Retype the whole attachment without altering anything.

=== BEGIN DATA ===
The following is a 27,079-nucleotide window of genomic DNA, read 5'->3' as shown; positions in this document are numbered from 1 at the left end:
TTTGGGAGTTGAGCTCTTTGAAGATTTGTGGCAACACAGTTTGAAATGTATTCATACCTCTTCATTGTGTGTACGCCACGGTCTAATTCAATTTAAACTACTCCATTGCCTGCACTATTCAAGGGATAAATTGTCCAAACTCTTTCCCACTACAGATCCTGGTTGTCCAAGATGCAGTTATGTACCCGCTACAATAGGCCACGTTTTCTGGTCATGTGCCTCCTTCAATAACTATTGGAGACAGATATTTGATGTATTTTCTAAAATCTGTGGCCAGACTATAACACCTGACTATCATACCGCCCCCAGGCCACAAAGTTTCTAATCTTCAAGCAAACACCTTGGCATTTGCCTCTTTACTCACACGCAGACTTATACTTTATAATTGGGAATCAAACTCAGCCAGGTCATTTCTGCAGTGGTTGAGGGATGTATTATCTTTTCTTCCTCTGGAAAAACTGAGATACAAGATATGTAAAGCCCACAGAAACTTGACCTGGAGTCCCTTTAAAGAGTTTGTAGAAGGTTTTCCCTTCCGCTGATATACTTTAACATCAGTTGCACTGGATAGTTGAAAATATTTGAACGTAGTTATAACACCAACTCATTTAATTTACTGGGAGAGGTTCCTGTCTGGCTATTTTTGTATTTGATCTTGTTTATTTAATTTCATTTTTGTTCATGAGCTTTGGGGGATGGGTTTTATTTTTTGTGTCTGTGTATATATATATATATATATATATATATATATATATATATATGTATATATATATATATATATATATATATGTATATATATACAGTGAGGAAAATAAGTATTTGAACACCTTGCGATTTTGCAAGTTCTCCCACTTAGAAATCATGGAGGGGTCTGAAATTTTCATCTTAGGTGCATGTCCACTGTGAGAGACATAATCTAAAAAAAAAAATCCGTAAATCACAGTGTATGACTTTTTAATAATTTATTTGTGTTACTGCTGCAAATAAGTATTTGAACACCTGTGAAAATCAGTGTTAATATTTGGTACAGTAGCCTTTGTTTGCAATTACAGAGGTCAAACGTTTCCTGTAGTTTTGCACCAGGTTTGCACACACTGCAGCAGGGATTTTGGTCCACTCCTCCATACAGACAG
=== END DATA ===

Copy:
The following is a 27,079-nucleotide window of genomic DNA, read 5'->3' as shown; positions in this document are numbered from 1 at the left end:
TTTGGGAGTTGAGCTCTTTGAAGATTTGTGGCAACACAGTTTGAAATGTATTCATACCTCTTCATTGTGTGTACGCCACGGTCTAATTCAATTTAAACTACTCCATTGCCTGCACTATTCAAGGGATAAATTGTCCAAACTCTTTCCCACTACAGATCCTGGTTGTCCAAGATGCAGTTATGTACCCGCTACAATAGGCCACGTTTTCTGGTCATGTGCCTCCTTCAATAACTATTGGAGACAGATATTTGATGTATTTTCTAAAATCTGTGGCCAGACTATAACACCTGACTATCATACCGCCCCCAGGCCACAAAGTTTCTAATCTTCAAGCAAACACCTTGGCATTTGCCTCTTTACTCACACGCAGACTTATACTTTATAATTGGGAATCAAACTCAGCCAGGTCATTTCTGCAGTGGTTGAGGGATGTATTATCTTTTCTTCCTCTGGAAAAACTGAGATACAAGATATGTAAAGCCCACAGAAACTTGACCTGGAGTCCCTTTAAAGAGTTTGTAGAAGGTTTTCCCTTCCGCTGATATACTTTAACATCAGTTGCACTGGATAGTTGAAAATATTTGAACGTAGTTATAACACCAACTCATTTAATTTACTGGGAGAGGTTCCTGTCTGGCTATTTTTGTATTTGATCTTGTTTATTTAATTTCATTTTTGTTCATGAGCTTTGGGGGATGGGTTTTATTTTTTGTGTCTGTGTATATATATATATATATATATATATATATATATATATATATGTATATATATATATATATATATATATATGTATATATATACAGTGAGGAAAATAAGTATTTGAACACCTTGCGATTTTGCAAGTTCTCCCACTTAGAAATCATGGAGGGGTCTGAAATTTTCATCTTAGGTGCATGTCCACTGTGAGAGACATAATCTAAAAAAAAAAATCCGTAAATCACAGTGTATGACTTTTTAATAATTTATTTGTGTTACTGCTGCAAATAAGTATTTGAACACCTGTGAAAATCAGTGTTAATATTTGGTACAGTAGCCTTTGTTTGCAATTACAGAGGTCAAACGTTTCCTGTAGTTTTGCACCAGGTTTGCACACACTGCAGCAGGGATTTTGGTCCACTCCTCCATACAGACAG